However, while there is little love lost for social media companies, there is reason to be cautious about the potential impacts of misinformation research on what Noortje Marres calls the ‘knowledge democracy’, where knowledge and inquiry remain central to public life but have also been transformed by the arrival of digital societies. If research focuses too narrowly on misinformation, and is too expansive in its definition of conspiratorial thinking, then it presents a threat to the principle of experts remaining accountable to the public. In short, if the public is imagined to be irrational and conspiracy-minded, then it relieves experts of the need for them to prove their own trustworthiness.
That is not to say that scientists should be subjected to regular questioning by QAnon devotees. Extreme cases are easy to judge. The problem comes in the fuzzy middle, where the demarcation problem rears its head: how to differentiate between science and non-science, legitimate challenge and ‘bad faith’ attacks. This problem, and its importance for conspiracy theory research, is neatly encapsulated in Freeman et al.’s paper “Coronavirus conspiracy beliefs, mistrust, and compliance with government guidelines in England”, published in Psychological Medicine in May 2020. Thus far it is the most-cited academic article on Covid-19 conspiracies and misinformation, as well as having significant public impact with 141 media mentions and two citations in policy documents according to Altmetrics.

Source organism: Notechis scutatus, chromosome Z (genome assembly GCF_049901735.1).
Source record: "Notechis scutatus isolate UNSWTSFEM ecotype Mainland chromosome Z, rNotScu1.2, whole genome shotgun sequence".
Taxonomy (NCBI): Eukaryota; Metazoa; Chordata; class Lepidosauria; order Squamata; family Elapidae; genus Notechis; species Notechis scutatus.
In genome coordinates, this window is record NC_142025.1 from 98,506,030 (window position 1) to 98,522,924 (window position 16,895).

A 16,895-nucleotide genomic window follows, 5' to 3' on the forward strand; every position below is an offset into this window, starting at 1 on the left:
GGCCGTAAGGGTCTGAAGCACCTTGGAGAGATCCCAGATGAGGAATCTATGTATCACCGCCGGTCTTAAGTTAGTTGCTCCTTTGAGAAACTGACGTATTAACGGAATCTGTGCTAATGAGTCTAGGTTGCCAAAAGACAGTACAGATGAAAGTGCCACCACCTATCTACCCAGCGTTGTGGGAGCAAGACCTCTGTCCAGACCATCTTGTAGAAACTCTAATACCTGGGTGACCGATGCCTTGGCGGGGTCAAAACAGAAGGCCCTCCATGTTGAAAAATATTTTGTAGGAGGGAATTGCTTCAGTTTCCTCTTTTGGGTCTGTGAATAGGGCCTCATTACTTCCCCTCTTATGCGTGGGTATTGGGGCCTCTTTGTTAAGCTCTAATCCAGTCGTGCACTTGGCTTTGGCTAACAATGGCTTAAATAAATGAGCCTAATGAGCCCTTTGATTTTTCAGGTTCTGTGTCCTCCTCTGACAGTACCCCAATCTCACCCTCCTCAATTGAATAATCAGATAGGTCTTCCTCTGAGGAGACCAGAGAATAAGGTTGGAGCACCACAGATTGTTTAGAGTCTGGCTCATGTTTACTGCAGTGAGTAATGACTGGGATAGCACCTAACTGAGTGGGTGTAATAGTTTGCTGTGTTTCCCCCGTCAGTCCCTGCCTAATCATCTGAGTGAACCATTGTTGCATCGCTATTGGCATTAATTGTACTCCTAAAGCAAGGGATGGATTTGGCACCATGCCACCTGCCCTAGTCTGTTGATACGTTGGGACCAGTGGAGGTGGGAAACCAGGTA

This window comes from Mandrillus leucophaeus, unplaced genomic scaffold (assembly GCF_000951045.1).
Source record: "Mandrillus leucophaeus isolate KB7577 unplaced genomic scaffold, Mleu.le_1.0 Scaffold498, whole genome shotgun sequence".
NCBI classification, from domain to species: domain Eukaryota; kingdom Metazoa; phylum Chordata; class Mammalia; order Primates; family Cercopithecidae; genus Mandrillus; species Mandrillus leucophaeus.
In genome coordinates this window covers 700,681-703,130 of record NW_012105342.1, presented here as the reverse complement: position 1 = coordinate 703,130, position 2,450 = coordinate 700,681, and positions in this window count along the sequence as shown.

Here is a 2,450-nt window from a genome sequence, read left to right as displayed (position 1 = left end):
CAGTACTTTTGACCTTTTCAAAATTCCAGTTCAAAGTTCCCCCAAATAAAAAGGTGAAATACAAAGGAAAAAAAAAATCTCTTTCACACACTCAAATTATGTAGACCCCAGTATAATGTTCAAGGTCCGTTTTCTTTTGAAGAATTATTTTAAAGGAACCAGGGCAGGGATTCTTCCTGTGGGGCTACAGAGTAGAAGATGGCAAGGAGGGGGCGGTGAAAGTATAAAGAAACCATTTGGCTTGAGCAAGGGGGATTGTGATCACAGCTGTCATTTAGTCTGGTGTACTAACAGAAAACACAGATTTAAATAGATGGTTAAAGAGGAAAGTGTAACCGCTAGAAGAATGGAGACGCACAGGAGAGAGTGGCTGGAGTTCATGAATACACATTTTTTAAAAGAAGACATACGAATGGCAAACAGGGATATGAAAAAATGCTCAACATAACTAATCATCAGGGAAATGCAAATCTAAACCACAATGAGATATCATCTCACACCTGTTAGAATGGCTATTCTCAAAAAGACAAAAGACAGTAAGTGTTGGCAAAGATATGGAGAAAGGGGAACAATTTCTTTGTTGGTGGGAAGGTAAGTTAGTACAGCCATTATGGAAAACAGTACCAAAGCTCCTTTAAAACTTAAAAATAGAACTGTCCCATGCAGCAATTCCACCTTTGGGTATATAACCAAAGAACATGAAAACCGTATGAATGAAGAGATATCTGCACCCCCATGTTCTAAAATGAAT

In presenting evidence for a “public health information crisis” the authors argue for a distinction between conspiracies and ‘healthy scepticism’, one that I would agree needs to be made. Unfortunately, the article’s methods do the opposite, calculating “coronavirus conspiracy scores” from survey data on both obscure theories (e.g. “Coronavirus is a plot by globalists to destroy religion”) and more modest standpoints (e.g. “I don’t trust the information about the virus from scientific experts”). Not surprisingly, the levels of disagreement are much higher for the former (78% for the religion theory) than the latter (44% on distrusting information from experts). The risks of this conflation are twofold.